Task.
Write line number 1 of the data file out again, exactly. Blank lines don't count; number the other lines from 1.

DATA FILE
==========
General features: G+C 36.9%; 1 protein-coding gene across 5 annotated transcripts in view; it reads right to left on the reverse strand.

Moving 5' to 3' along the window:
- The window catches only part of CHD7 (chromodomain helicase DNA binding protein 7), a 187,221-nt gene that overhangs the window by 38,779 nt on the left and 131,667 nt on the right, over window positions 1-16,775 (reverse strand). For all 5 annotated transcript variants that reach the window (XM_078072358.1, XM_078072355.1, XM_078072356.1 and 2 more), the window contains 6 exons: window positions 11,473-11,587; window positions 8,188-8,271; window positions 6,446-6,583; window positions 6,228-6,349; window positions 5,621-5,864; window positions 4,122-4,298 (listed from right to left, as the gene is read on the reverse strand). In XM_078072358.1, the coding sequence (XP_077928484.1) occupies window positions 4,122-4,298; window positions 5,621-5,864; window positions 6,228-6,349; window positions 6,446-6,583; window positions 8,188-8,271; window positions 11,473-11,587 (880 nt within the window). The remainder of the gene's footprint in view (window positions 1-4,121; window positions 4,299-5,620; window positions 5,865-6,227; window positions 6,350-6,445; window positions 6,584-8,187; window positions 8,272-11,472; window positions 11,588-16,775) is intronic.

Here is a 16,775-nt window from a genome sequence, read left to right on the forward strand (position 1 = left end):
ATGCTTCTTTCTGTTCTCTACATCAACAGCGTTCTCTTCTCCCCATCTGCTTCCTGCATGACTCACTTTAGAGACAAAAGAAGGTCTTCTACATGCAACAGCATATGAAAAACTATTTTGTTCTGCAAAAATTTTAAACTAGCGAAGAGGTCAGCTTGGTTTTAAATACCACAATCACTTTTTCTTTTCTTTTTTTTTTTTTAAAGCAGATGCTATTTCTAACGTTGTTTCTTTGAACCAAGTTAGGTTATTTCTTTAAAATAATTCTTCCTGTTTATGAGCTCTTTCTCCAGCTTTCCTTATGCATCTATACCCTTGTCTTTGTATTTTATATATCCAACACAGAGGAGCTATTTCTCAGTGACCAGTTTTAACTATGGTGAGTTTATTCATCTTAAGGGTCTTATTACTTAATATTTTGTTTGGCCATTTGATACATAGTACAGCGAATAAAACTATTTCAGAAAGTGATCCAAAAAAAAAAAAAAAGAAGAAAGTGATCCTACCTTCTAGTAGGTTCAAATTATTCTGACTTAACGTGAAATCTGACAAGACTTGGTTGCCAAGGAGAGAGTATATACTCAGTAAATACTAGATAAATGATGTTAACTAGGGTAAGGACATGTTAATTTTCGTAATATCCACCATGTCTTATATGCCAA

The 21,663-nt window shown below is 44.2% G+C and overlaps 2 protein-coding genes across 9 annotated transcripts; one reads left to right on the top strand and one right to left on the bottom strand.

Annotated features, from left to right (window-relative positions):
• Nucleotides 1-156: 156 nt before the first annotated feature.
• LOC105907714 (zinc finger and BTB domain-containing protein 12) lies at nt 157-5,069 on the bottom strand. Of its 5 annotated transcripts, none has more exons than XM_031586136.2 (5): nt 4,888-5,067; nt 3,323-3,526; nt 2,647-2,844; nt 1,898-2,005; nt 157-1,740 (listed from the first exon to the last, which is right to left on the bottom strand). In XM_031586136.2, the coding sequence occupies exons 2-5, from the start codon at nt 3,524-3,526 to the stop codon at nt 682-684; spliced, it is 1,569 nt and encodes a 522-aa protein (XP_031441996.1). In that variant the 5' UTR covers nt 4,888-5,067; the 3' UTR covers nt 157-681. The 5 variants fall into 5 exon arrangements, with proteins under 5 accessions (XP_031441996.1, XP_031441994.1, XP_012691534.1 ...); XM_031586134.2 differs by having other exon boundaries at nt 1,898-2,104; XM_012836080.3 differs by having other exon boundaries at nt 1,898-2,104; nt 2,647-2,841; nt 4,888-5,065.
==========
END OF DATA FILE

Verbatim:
General features: G+C 36.9%; 1 protein-coding gene across 5 annotated transcripts in view; it reads right to left on the reverse strand.